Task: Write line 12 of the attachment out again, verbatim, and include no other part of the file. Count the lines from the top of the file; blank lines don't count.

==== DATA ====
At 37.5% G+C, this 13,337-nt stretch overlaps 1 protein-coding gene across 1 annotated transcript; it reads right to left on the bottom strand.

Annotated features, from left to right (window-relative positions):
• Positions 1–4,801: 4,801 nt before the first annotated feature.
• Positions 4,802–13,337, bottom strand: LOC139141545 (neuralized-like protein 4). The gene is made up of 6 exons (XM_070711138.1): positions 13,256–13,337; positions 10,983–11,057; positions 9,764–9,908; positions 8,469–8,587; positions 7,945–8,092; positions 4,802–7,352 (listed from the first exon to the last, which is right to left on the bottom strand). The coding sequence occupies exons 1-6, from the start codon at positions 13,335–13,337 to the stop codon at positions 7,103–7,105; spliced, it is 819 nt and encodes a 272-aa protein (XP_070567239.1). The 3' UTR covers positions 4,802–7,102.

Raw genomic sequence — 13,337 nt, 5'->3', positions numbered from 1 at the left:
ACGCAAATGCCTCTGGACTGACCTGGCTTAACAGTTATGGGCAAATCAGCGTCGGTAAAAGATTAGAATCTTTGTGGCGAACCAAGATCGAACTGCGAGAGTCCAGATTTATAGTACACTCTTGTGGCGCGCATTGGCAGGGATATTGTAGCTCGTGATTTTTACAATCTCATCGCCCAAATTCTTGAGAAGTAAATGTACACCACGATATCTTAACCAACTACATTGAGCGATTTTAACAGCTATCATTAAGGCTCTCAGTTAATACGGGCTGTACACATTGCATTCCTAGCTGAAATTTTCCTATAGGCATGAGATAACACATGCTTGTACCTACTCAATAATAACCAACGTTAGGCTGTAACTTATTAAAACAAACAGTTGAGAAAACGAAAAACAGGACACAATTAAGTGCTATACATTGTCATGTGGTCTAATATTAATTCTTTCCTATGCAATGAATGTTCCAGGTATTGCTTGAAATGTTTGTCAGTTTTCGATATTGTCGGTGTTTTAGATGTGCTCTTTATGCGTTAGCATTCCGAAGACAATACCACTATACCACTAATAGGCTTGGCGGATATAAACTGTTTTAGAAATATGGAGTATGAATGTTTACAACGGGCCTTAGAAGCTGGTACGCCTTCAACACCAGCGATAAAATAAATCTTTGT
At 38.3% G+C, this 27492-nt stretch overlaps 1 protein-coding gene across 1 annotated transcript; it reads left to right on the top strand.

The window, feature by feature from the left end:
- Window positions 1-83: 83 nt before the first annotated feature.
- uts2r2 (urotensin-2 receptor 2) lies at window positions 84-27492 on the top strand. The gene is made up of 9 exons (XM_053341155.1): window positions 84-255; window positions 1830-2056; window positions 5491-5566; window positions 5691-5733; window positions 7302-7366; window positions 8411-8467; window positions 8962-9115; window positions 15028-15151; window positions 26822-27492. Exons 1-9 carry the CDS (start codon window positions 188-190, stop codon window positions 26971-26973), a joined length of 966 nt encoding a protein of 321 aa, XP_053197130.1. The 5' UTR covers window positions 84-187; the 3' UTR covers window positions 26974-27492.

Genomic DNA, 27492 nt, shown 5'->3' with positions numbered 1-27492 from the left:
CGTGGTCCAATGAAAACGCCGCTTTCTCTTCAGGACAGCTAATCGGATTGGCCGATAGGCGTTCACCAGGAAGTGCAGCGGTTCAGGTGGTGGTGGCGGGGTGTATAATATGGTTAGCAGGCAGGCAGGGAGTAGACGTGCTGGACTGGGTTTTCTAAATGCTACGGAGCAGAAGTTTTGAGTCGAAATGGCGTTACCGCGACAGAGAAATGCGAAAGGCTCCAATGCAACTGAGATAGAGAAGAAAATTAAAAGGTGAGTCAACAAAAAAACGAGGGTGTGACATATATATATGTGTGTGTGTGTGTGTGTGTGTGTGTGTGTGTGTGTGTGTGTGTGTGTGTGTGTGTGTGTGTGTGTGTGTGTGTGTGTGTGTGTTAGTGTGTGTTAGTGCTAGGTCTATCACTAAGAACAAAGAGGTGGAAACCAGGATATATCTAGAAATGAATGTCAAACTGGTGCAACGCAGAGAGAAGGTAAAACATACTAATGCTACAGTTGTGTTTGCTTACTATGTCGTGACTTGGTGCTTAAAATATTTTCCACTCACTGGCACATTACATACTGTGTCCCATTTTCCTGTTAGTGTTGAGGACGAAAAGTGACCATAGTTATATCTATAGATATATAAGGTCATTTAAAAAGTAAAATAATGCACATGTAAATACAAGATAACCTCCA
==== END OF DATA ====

CGTGGTCCAATGAAAACGCCGCTTTCTCTTCAGGACAGCTAATCGGATTGGCCGATAGGCGTTCACCAGGAAGTGCAGCGGTTCAGGTGGTGGTGGCGGGGTGTATAATATGGTTAGCAGGCAGGCAGGGAGTAGACGTGCTGGACTGGGTTTTCTAAATGCTACGGAGCAGAAGTTTTGAGTCGAAATGGCGTTACCGCGACAGAGAAATGCGAAAGGCTCCAATGCAACTGAGATAGAGAAGAAAATTAAAAGGTGAGTCAACAAAAAAACGAGGGTGTGACATATATATATGTGTGTGTGTGTGTGTGTGTGTGTGTGTGTGTGTGTGTGTGTGTGTGTGTGTGTGTGTGTGTGTGTGTGTGTGTGTGTGTGTGTTAGTGTGTGTTAGTGCTAGGTCTATCACTAAGAACAAAGAGGTGGAAACCAGGATATATCTAGAAATGAATGTCAAACTGGTGCAACGCAGAGAGAAGGTAAAACATACTAATGCTACAGTTGTGTTTGCTTACTATGTCGTGACTTGGTGCTTAAAATATTTTCCACTCACTGGCACATTACATACTGTGTCCCATTTTCCTGTTAGTGTTGAGGACGAAAAGTGACCATAGTTATATCTATAGATATATAAGGTCATTTAAAAAGTAAAATAATGCACATGTAAATACAAGATAACCTCCA